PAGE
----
I recently stumbled across an old article that Fr. John Hardon had given to me more than 20 years ago. The title of the article was “Writing and the Spiritual Life.” He gave the article to me after telling me that I had an obligation to influence other Catholics through the written word. After rereading the article, I decided to republish it here so you could also benefit from Fr. Hardon’s wisdom. Here’s the article:
If you were to ask me to describe someone I’m familiar with, I would start by naming the person’s attributes. An attribute is defined as “an inherent characteristic” or “a word ascribing a quality.” For example, if you asked me to describe my dad (Carl Williams), I would respond by saying that he’s organized, practical, protective, by-the-book, private, efficient, productive, hardworking, trustworthy, skilled, confident, decisive, and strategic. My description of how I remember my grandfather (Tom Williams) would include the following attributes: bold, vigorous, genuine, intense, self-reliant, admired, dominant, forceful, trustworthy, confident, decisive, and independent.
Fr. David and I periodically meet to discuss the status of the perpetual adoration program at St. Philomena. At a recent meeting, the topic of my weekly Adoration Letter came up. We talked about the fact that, on occasion, a parishioner complains about the content of an article or that an opinion expressed in one of the articles may be interpreted by others as the opinion of the staff at St. Philomena.
After arriving home on a Thursday evening a couple of months ago, I learned that three of my daughters – Mary (20), Christine (18), and Teresa (16) – were planning on going to the midnight showing of the newly released movie The Avengers. When I found out about their plans, I announced, “You’re not going tonight. You can wait one more day and go tomorrow at a more reasonable time.”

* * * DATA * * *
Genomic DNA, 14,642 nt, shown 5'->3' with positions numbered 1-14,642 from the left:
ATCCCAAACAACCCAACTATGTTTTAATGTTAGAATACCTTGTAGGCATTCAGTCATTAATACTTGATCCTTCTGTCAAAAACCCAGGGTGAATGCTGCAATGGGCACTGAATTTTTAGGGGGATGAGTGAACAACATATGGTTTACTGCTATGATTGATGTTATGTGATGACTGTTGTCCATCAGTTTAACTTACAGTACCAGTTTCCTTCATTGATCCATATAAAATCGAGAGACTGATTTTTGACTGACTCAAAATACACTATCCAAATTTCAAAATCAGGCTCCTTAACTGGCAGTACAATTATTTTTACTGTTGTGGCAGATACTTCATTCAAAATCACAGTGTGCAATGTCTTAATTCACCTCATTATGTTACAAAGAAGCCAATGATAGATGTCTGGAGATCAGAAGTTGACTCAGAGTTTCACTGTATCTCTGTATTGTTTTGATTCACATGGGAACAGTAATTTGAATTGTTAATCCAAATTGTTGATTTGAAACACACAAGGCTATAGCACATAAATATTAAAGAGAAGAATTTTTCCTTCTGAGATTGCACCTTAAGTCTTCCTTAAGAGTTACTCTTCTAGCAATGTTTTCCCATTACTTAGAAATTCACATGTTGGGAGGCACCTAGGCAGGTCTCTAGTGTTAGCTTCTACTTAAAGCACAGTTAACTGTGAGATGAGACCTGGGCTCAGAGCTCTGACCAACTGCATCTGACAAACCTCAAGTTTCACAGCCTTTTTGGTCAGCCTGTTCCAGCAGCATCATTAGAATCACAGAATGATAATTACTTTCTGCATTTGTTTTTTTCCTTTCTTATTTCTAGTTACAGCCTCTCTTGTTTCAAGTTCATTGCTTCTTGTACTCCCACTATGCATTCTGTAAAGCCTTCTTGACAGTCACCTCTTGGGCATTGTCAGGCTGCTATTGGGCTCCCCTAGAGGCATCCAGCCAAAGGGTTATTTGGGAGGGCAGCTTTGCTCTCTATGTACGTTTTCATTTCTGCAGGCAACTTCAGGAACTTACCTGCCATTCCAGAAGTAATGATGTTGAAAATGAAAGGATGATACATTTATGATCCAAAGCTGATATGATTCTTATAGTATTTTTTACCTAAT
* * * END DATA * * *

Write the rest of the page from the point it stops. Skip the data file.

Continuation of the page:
You may have heard of Louis L’Amour, one of the most successful fiction writers of all time. During his lifetime, he wrote 89 novels, 2 non-fiction books, and 14 collections of short stories. In all, over 320 million copies of his books have been sold worldwide. L’Amour died on June 10, 1988, at the age of 80. During his lifetime, he was widely known as “America’s Favorite Storyteller.”
Have you ever heard of the practice of using canaries in coal mines to alert coal miners of danger? Canaries are small songbirds that were first bred and used as domestic pets in the 17th century. Because they are more sensitive than humans to toxic gases (such as methane and carbon monoxide), canaries were, at one time, routinely used by coal miners as early warning devices that danger was imminent.